Benefits of Attending a Small College

on September 11, 2017

Small colleges and universities — institutions with 1,000 students or less — offer students a more intimate college experience than large universities. Classes are small and less likely to be held in large lecture halls. In fact, students are more likely to develop relationships with their professors and connect with other students on campus.

 

Professors at small colleges like Antioch College, which has a 6-to-1 student-faculty ratio, are able to devote themselves to teaching because they are not pressed to meet research requirements like academics at large, liberal arts universities. Classes also are more likely to be taught by a professor instead of graduate students because most small colleges do not offer advanced degrees.

 

Students have the opportunity to participate in class and ask questions, an added benefit of attending a small college. Students at small colleges also receive superior academic advising because advisers are not bogged down while tending to hundreds of students.

 

Because students aren’t adrift in a sea of thousands of other pupils, campus life tends to be close knit at small colleges. Other students and faculty are likely to know your name. It’s also easier to nap a recommendation for an internship or a job.

 

Lastly, but not least, small universities also offer a greater chance of receiving a more comprehensive financial aid package. There are fewer people competing for the same pot of money.

 

Here’s a list of popular colleges with 1,000 or fewer students:

 

Alice Lloyd College (Pippa Passes, KY)

Antioch College (Yellow Springs, OH)

Beacon College (Leesburg, FL)

Bethany College (Bethany, WV)

Bethany College (Lindsborg, KS)

Centenary College of Louisiana (Shreveport, LA)

Cleveland Institute of Art (Cleveland, OH)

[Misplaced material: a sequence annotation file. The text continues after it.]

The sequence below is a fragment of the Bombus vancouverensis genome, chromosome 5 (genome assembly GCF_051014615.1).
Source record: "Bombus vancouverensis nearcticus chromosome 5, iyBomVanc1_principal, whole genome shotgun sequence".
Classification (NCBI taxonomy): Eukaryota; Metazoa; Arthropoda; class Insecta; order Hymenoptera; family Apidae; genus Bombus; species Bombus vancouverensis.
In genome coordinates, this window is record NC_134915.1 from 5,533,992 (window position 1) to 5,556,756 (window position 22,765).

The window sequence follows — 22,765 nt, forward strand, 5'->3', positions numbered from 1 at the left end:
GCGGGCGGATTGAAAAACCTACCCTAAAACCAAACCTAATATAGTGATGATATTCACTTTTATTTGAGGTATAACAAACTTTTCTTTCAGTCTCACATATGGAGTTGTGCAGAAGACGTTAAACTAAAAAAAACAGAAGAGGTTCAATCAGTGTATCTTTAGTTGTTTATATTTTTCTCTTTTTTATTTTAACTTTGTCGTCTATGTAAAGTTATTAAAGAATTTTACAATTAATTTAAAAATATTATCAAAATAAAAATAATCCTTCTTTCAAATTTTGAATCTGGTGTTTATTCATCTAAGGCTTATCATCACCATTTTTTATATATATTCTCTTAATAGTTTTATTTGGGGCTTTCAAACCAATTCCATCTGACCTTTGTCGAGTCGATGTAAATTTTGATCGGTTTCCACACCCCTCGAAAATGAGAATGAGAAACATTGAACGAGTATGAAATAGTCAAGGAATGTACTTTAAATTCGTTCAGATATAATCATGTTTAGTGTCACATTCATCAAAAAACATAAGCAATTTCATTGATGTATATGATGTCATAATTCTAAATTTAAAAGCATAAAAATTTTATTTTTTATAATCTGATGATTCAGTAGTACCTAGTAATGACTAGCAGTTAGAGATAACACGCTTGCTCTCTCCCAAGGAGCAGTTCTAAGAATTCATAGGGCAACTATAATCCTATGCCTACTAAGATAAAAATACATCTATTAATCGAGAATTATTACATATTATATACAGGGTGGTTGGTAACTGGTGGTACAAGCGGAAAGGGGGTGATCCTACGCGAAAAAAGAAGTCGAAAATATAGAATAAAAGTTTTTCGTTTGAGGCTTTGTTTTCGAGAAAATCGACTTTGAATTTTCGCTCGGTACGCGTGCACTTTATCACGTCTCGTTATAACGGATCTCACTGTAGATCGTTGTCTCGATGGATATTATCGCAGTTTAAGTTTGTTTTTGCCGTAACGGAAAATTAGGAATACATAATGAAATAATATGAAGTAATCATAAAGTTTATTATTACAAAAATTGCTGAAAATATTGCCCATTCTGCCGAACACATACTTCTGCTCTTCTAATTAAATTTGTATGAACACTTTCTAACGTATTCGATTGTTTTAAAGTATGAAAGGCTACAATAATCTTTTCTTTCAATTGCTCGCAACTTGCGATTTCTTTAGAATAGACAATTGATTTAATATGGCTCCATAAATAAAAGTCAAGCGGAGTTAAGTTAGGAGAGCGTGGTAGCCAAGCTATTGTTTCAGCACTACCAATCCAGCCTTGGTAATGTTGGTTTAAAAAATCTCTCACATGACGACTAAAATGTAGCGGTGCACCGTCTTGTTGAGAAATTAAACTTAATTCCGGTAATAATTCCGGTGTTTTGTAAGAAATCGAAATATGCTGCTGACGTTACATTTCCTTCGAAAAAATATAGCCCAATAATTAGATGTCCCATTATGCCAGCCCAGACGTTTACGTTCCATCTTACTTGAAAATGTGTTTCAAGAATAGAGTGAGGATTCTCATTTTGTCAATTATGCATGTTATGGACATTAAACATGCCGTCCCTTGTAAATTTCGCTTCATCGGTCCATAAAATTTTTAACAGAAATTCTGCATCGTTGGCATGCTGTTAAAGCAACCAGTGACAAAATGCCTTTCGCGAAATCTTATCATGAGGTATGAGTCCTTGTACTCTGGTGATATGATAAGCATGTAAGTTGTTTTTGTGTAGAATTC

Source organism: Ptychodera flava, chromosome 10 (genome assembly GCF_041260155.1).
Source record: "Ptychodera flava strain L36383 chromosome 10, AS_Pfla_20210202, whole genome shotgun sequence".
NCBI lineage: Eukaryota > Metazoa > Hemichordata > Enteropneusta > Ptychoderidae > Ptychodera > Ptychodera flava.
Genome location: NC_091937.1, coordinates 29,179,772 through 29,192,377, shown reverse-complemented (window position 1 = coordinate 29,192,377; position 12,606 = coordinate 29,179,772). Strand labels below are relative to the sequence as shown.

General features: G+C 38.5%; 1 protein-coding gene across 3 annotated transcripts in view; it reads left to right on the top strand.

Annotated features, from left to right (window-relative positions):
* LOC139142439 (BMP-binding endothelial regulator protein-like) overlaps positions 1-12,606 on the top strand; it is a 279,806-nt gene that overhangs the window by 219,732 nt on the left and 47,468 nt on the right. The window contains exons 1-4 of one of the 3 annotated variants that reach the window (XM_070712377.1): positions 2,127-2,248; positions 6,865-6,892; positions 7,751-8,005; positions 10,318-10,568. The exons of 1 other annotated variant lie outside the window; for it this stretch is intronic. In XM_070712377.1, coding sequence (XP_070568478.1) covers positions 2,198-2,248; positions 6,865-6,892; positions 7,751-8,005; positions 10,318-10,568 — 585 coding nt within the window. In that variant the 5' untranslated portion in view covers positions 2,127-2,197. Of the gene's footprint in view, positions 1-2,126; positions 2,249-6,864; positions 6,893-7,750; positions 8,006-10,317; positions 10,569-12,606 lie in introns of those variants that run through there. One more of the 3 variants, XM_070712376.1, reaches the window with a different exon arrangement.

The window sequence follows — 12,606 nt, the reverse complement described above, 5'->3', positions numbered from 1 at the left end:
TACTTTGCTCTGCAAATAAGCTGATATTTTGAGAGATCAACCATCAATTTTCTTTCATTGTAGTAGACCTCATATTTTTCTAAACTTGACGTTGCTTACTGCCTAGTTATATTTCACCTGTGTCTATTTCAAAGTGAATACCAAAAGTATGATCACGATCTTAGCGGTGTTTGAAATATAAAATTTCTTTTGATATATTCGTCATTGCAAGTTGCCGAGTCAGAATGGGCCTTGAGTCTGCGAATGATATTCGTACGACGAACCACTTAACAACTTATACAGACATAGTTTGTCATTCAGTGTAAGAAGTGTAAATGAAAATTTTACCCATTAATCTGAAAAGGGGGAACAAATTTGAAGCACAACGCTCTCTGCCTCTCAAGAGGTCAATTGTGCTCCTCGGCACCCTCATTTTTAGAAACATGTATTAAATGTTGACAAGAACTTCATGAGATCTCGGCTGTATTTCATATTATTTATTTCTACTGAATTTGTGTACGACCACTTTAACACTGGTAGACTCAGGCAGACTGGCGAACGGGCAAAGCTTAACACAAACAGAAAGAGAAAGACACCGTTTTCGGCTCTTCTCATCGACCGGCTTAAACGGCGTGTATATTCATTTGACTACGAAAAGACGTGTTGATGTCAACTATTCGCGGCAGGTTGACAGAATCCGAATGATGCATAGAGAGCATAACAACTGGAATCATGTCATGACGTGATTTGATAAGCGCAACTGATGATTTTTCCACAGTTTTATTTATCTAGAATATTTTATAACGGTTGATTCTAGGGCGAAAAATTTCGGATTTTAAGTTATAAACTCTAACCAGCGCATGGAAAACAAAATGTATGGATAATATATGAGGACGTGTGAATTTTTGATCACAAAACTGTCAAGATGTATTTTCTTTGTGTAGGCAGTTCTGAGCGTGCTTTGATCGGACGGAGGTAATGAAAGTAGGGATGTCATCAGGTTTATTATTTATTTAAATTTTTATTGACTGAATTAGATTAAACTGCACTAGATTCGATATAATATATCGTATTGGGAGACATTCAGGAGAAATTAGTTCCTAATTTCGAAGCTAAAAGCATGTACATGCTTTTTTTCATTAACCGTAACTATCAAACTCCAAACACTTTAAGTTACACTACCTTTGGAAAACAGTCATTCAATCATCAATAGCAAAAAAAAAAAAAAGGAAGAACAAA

Cleveland Institute of Music (Cleveland, OH)

Columbia College Hollywood (Los Angeles, CA)

Cox College (Springfield, MO)

Cottey College (Nevada, MO)

Criswell College (Dallas, TX)

Curtis Institute of Music (Philadelphia, PA)

Eureka College (Eureka, IL)

Franklin W. Olin College of Engineering (Needham, MA)

Goddard College (Plainfield, VT)

Goshen College (Goshen, IN)

Green Mountain College (Poultney, VT)

Harvey Mudd College (Claremont, CA)

Holy Cross College (Notre Dame, IN)

Illinois College (Jacksonville, IL)

John Paul the Great Catholic University (Escondido, CA)

MacMurray College (Jacksonville, IL)

Marlboro College (Marlboro, VT)

Mitchell College (New London, CT)

Nazarene Bible College (Colorado Springs, CO)

Nebraska Christian College (Papillion, NE)

Northland College (Ashland, WI)

O’More College of Design (Franklin, TN)

Principia College (Elsah, IL)

Ripon College (Ripon, WI)

Rocky Mountain College (Billings, MT)

San Francisco Art Institute (San Francisco, CA)

Shimer College (Chicago, IL)

Sweet Briar College (Sweet Briar, VA)

The Juilliard School (New York, NY)

Thomas More College of Liberal Arts (Merrimack, NH)

Tougaloo College (Tougaloo, MS)

Union College (Lincoln, NE)

University of the Ozarks (Clarksville, AR)

University of Providence (Great Falls, MT)

University of Valley Forge (Phoenixville, PA)

Villa Maria College (Buffalo, NY)

Wabash College (Crawfordsville, IN)

Webb Institute (Glen Cove, NY)

Webber International University (Babson Park, FL)

Welch College (Nashville, TN)

Wesleyan College (Macon, GA)

William Peace University (Raleigh, NC)

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